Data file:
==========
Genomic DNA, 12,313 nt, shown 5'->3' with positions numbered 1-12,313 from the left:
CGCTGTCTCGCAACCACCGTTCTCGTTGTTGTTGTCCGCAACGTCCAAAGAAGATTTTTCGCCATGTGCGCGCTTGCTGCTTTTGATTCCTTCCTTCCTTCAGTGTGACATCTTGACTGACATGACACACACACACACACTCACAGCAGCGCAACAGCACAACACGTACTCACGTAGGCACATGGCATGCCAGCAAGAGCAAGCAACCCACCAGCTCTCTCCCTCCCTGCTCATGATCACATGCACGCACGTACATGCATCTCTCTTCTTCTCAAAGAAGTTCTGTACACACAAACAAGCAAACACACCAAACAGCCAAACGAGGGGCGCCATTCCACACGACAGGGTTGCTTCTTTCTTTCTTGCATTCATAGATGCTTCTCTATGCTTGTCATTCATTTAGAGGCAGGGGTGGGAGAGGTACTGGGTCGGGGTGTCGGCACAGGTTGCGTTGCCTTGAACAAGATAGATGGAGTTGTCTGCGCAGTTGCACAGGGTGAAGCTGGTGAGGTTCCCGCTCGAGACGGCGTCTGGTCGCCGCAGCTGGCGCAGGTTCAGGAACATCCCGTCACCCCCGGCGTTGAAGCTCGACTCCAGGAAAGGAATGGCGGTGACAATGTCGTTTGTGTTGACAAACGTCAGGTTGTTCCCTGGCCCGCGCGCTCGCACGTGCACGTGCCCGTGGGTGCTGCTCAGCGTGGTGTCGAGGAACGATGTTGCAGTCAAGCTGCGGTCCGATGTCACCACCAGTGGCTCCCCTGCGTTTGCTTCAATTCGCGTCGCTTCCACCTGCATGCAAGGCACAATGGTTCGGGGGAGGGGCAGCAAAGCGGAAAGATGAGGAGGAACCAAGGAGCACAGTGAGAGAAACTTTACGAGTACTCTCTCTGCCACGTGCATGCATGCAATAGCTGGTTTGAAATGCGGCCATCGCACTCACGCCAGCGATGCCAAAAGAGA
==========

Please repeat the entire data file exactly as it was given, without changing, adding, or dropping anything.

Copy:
Genomic DNA, 12,313 nt, shown 5'->3' with positions numbered 1-12,313 from the left:
CGCTGTCTCGCAACCACCGTTCTCGTTGTTGTTGTCCGCAACGTCCAAAGAAGATTTTTCGCCATGTGCGCGCTTGCTGCTTTTGATTCCTTCCTTCCTTCAGTGTGACATCTTGACTGACATGACACACACACACACACTCACAGCAGCGCAACAGCACAACACGTACTCACGTAGGCACATGGCATGCCAGCAAGAGCAAGCAACCCACCAGCTCTCTCCCTCCCTGCTCATGATCACATGCACGCACGTACATGCATCTCTCTTCTTCTCAAAGAAGTTCTGTACACACAAACAAGCAAACACACCAAACAGCCAAACGAGGGGCGCCATTCCACACGACAGGGTTGCTTCTTTCTTTCTTGCATTCATAGATGCTTCTCTATGCTTGTCATTCATTTAGAGGCAGGGGTGGGAGAGGTACTGGGTCGGGGTGTCGGCACAGGTTGCGTTGCCTTGAACAAGATAGATGGAGTTGTCTGCGCAGTTGCACAGGGTGAAGCTGGTGAGGTTCCCGCTCGAGACGGCGTCTGGTCGCCGCAGCTGGCGCAGGTTCAGGAACATCCCGTCACCCCCGGCGTTGAAGCTCGACTCCAGGAAAGGAATGGCGGTGACAATGTCGTTTGTGTTGACAAACGTCAGGTTGTTCCCTGGCCCGCGCGCTCGCACGTGCACGTGCCCGTGGGTGCTGCTCAGCGTGGTGTCGAGGAACGATGTTGCAGTCAAGCTGCGGTCCGATGTCACCACCAGTGGCTCCCCTGCGTTTGCTTCAATTCGCGTCGCTTCCACCTGCATGCAAGGCACAATGGTTCGGGGGAGGGGCAGCAAAGCGGAAAGATGAGGAGGAACCAAGGAGCACAGTGAGAGAAACTTTACGAGTACTCTCTCTGCCACGTGCATGCATGCAATAGCTGGTTTGAAATGCGGCCATCGCACTCACGCCAGCGATGCCAAAAGAGA